His belief is also evidenced by his history of studying the cultural left, coining terms such as “left-modernism” and “asymmetrical multiculturalism” in his first book The Rise and Fall of Anglo-America (Harvard U Press, 2004) and returning to these in his 2018 book Whiteshift (Penguin).

He is also starting a new course, “Woke: the Origins, Dynamics and Implications of an Elite Ideology” and a new Centre for Heterodox Social Science in January 2024 in his new role at the University of Buckingham.

2. His belief is not an opinion or viewpoint based on information or lack of information available. It is a belief in a philosophy which underpins Professor Kaufmann’s worldview, and it is the basis for much of his scholarly output. The fact that it is possible to articulate the distinctiveness of competing approaches in the academy and generally (i.e. “cultural liberalism” vs. “cultural socialism”) as we do above highlights that both are wider and cohesive systems of thought and epistemology that transcend such mere opinions.

3. It is self-evident that his belief relates to a weighty and substantial aspect of human life and behaviour. Amongst other things, it addresses the fundamentals of the academy’s approach to scholarship and scientific enquiry.

4. The high level of cogency, seriousness, cohesion and importance of the belief is abundantly clear from the scholarly work, publications and talks that are referenced above. Professor Kaufmann is a serious, senior and widely respected scholar, and the belief is crucial to much of his recent academic work.

5. As clarified in Maya Forstater’s case, this is a low threshold. The only beliefs that would fail to satisfy it are beliefs that are excluded from the protection of the European Convention of Human Rights by Article 17, e.g. advocating Nazism. Beliefs that are offensive, shocking or disturbing are still generally protected.

A protected belief is important for guarding academic freedom

It is therefore clear to us that Professor Kaufmann’s belief in “cultural liberalism” is a protected philosophical belief for the purposes of the Equality Act 2010. We also believe that “cultural socialism” is (and each of its constituent parts are) capable of amounting to protected philosophical belief(s) which Kaufmann lacks. As such, he has a protected positive belief in what he terms “cultural liberalism” or anti-wokeness and a protected lack of belief in what he terms “cultural socialism”, which exhibits the key hallmarks of what is more commonly known as wokeness.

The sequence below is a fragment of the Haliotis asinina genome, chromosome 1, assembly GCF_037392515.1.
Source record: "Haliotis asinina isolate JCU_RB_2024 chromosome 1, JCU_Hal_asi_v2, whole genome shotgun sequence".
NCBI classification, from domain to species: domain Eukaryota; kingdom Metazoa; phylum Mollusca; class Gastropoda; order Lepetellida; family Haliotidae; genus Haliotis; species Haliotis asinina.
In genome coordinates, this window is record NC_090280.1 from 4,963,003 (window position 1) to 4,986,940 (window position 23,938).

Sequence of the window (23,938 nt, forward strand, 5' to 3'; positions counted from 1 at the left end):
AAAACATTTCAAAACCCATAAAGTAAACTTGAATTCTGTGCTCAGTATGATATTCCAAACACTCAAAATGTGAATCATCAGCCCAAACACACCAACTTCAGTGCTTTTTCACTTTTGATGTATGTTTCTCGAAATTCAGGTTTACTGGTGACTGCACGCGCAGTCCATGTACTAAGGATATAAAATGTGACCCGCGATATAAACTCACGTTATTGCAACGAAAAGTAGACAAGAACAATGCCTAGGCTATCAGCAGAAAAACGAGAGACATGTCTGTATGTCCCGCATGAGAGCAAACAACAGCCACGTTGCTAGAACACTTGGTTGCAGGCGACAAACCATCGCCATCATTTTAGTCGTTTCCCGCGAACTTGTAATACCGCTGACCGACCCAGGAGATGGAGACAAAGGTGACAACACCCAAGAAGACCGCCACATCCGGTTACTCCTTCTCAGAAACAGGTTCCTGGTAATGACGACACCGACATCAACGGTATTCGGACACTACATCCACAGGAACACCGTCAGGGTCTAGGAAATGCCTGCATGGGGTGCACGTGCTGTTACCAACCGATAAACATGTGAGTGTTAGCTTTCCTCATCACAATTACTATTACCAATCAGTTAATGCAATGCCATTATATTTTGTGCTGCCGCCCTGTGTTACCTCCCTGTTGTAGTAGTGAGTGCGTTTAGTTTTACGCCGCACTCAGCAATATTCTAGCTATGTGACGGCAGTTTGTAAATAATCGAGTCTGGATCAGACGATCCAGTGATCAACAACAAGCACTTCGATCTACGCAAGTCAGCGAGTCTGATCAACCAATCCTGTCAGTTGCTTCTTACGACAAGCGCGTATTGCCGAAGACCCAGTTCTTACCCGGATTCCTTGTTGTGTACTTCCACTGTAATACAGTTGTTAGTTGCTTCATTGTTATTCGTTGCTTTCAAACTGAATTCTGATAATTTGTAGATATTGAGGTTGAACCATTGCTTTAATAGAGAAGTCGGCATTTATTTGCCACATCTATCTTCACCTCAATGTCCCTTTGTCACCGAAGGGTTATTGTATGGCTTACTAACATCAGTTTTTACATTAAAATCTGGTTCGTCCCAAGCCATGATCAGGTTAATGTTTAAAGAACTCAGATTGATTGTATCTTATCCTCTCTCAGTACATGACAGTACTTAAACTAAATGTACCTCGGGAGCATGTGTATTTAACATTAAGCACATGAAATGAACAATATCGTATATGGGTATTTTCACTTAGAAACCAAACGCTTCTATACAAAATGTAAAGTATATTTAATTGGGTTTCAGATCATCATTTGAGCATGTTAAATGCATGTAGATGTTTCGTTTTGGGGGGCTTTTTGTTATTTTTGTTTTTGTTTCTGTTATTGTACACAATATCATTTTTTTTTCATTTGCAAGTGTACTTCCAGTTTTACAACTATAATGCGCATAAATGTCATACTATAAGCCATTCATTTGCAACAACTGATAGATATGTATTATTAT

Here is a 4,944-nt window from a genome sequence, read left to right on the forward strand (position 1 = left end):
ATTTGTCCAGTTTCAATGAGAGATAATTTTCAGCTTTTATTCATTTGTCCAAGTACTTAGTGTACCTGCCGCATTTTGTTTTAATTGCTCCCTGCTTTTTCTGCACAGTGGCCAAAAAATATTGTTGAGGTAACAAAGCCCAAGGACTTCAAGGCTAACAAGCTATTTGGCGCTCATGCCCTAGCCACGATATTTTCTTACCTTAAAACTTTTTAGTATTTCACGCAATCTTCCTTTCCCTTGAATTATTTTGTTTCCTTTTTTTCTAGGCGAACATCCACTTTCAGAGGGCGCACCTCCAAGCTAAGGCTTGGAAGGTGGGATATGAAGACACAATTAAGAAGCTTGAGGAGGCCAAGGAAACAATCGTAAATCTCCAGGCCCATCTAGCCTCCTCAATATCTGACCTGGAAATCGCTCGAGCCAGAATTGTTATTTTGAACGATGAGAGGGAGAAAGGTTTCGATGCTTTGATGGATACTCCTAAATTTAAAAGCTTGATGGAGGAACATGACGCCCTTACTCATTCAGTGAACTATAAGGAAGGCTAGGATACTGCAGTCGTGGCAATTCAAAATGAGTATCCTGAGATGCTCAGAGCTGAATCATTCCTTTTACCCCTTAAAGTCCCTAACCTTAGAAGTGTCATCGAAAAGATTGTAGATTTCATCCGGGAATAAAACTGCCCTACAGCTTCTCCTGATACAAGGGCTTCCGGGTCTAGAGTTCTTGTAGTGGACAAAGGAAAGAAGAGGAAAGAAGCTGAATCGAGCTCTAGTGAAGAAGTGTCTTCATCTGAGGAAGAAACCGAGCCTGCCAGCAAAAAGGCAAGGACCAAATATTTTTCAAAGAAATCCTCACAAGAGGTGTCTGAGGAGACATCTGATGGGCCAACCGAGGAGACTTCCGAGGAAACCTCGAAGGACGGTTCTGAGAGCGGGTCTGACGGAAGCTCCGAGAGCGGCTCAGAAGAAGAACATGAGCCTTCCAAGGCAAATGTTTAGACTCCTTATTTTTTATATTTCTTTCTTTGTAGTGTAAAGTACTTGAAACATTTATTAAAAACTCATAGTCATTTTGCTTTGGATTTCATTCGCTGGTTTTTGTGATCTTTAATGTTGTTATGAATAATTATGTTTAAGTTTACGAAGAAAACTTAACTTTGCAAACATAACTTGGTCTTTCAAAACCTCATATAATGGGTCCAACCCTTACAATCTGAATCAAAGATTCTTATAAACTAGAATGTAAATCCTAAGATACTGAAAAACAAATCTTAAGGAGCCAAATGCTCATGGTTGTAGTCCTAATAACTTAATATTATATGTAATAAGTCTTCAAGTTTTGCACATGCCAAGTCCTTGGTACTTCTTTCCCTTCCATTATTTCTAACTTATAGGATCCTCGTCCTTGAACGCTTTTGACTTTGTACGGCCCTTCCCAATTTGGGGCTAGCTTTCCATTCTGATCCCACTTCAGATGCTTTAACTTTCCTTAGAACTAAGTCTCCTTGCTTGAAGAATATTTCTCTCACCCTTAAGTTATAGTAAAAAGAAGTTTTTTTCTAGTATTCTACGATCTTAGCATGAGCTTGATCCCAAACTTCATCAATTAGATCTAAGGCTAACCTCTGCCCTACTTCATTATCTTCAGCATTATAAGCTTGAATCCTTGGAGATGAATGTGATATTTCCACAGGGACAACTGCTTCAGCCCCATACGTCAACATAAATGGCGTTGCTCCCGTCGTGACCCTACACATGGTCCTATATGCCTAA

If Professor Kaufmann, in our thought experiment, is entitled to this protection, then there is no reason in principle why others will not be. Whilst others might not have the same background and work to point to, it must be remembered that the tribunal does not set the bar overly high in relation to many aspects of the above test. Indeed, provided the beliefs are genuinely held (limb 1), much of what can be said of limbs (2) to (5) are of more general application. This seems to be the case with how tribunals are accepting of the similarly cogent set of gender critical beliefs.

Aside from the general protection under the Equality Act for those who express anti-woke beliefs, the acceptance of the above as a protected belief is important for guarding academic freedom on campuses, where the culture war rages fiercely. Whilst the Government has introduced the new Higher Education (Freedom of Speech) Act 2023, it is not possible to bring a claim in the employment tribunal directly for a breach of any of its duties. This is a significant gap, given the complexity, expense and risk of bringing a claim for individuals in the courts.

Even with the enactment of the new law and its statutory tort, we would therefore expect most dismissed academics to continue to try to use the employment tribunal — probably in creative ways, weaving in the new duties to the extent possible, but without any guarantee of success — to seek justice. Our proposed protected belief would, in the right case, make this significantly more straightforward. If such a belief were to be recognised, we predict it would be as impactful for academics generally as Maya Forstater’s case was for gender critical feminists.